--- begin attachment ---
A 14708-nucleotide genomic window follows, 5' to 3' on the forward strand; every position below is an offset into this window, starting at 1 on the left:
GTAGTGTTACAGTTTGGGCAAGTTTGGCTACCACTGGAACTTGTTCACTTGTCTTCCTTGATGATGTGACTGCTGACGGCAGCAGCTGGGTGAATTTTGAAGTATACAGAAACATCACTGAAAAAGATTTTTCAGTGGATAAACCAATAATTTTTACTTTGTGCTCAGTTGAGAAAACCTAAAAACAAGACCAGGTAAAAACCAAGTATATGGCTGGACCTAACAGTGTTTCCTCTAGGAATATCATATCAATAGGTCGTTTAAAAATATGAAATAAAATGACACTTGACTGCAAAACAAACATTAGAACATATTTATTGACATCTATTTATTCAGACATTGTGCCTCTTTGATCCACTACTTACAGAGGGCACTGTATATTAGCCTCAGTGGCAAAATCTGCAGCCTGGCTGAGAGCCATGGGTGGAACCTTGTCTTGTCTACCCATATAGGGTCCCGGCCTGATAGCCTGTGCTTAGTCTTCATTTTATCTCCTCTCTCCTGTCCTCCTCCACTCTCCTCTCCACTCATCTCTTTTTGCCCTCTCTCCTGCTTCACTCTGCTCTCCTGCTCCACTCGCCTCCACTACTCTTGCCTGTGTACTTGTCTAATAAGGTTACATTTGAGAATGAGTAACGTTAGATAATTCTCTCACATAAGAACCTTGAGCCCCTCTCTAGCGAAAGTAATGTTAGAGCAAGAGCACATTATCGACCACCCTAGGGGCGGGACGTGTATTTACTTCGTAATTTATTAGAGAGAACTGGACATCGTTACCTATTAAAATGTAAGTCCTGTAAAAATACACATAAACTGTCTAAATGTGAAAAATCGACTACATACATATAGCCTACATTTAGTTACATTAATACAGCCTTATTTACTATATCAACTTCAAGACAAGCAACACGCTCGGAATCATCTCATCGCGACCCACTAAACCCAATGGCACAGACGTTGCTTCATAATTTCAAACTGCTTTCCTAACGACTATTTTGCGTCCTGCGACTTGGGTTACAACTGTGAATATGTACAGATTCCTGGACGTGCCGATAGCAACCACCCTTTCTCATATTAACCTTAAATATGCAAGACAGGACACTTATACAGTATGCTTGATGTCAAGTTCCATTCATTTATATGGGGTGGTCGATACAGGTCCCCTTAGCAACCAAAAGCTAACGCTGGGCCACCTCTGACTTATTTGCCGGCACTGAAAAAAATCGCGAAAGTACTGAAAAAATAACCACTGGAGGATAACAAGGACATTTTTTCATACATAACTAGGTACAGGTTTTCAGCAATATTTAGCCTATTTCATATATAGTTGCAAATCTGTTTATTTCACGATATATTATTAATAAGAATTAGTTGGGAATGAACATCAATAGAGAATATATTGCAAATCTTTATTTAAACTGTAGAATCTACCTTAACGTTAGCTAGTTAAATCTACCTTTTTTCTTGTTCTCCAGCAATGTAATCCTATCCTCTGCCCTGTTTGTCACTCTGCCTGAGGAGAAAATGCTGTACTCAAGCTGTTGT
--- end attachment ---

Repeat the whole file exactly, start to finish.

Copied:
A 14708-nucleotide genomic window follows, 5' to 3' on the forward strand; every position below is an offset into this window, starting at 1 on the left:
GTAGTGTTACAGTTTGGGCAAGTTTGGCTACCACTGGAACTTGTTCACTTGTCTTCCTTGATGATGTGACTGCTGACGGCAGCAGCTGGGTGAATTTTGAAGTATACAGAAACATCACTGAAAAAGATTTTTCAGTGGATAAACCAATAATTTTTACTTTGTGCTCAGTTGAGAAAACCTAAAAACAAGACCAGGTAAAAACCAAGTATATGGCTGGACCTAACAGTGTTTCCTCTAGGAATATCATATCAATAGGTCGTTTAAAAATATGAAATAAAATGACACTTGACTGCAAAACAAACATTAGAACATATTTATTGACATCTATTTATTCAGACATTGTGCCTCTTTGATCCACTACTTACAGAGGGCACTGTATATTAGCCTCAGTGGCAAAATCTGCAGCCTGGCTGAGAGCCATGGGTGGAACCTTGTCTTGTCTACCCATATAGGGTCCCGGCCTGATAGCCTGTGCTTAGTCTTCATTTTATCTCCTCTCTCCTGTCCTCCTCCACTCTCCTCTCCACTCATCTCTTTTTGCCCTCTCTCCTGCTTCACTCTGCTCTCCTGCTCCACTCGCCTCCACTACTCTTGCCTGTGTACTTGTCTAATAAGGTTACATTTGAGAATGAGTAACGTTAGATAATTCTCTCACATAAGAACCTTGAGCCCCTCTCTAGCGAAAGTAATGTTAGAGCAAGAGCACATTATCGACCACCCTAGGGGCGGGACGTGTATTTACTTCGTAATTTATTAGAGAGAACTGGACATCGTTACCTATTAAAATGTAAGTCCTGTAAAAATACACATAAACTGTCTAAATGTGAAAAATCGACTACATACATATAGCCTACATTTAGTTACATTAATACAGCCTTATTTACTATATCAACTTCAAGACAAGCAACACGCTCGGAATCATCTCATCGCGACCCACTAAACCCAATGGCACAGACGTTGCTTCATAATTTCAAACTGCTTTCCTAACGACTATTTTGCGTCCTGCGACTTGGGTTACAACTGTGAATATGTACAGATTCCTGGACGTGCCGATAGCAACCACCCTTTCTCATATTAACCTTAAATATGCAAGACAGGACACTTATACAGTATGCTTGATGTCAAGTTCCATTCATTTATATGGGGTGGTCGATACAGGTCCCCTTAGCAACCAAAAGCTAACGCTGGGCCACCTCTGACTTATTTGCCGGCACTGAAAAAAATCGCGAAAGTACTGAAAAAATAACCACTGGAGGATAACAAGGACATTTTTTCATACATAACTAGGTACAGGTTTTCAGCAATATTTAGCCTATTTCATATATAGTTGCAAATCTGTTTATTTCACGATATATTATTAATAAGAATTAGTTGGGAATGAACATCAATAGAGAATATATTGCAAATCTTTATTTAAACTGTAGAATCTACCTTAACGTTAGCTAGTTAAATCTACCTTTTTTCTTGTTCTCCAGCAATGTAATCCTATCCTCTGCCCTGTTTGTCACTCTGCCTGAGGAGAAAATGCTGTACTCAAGCTGTTGT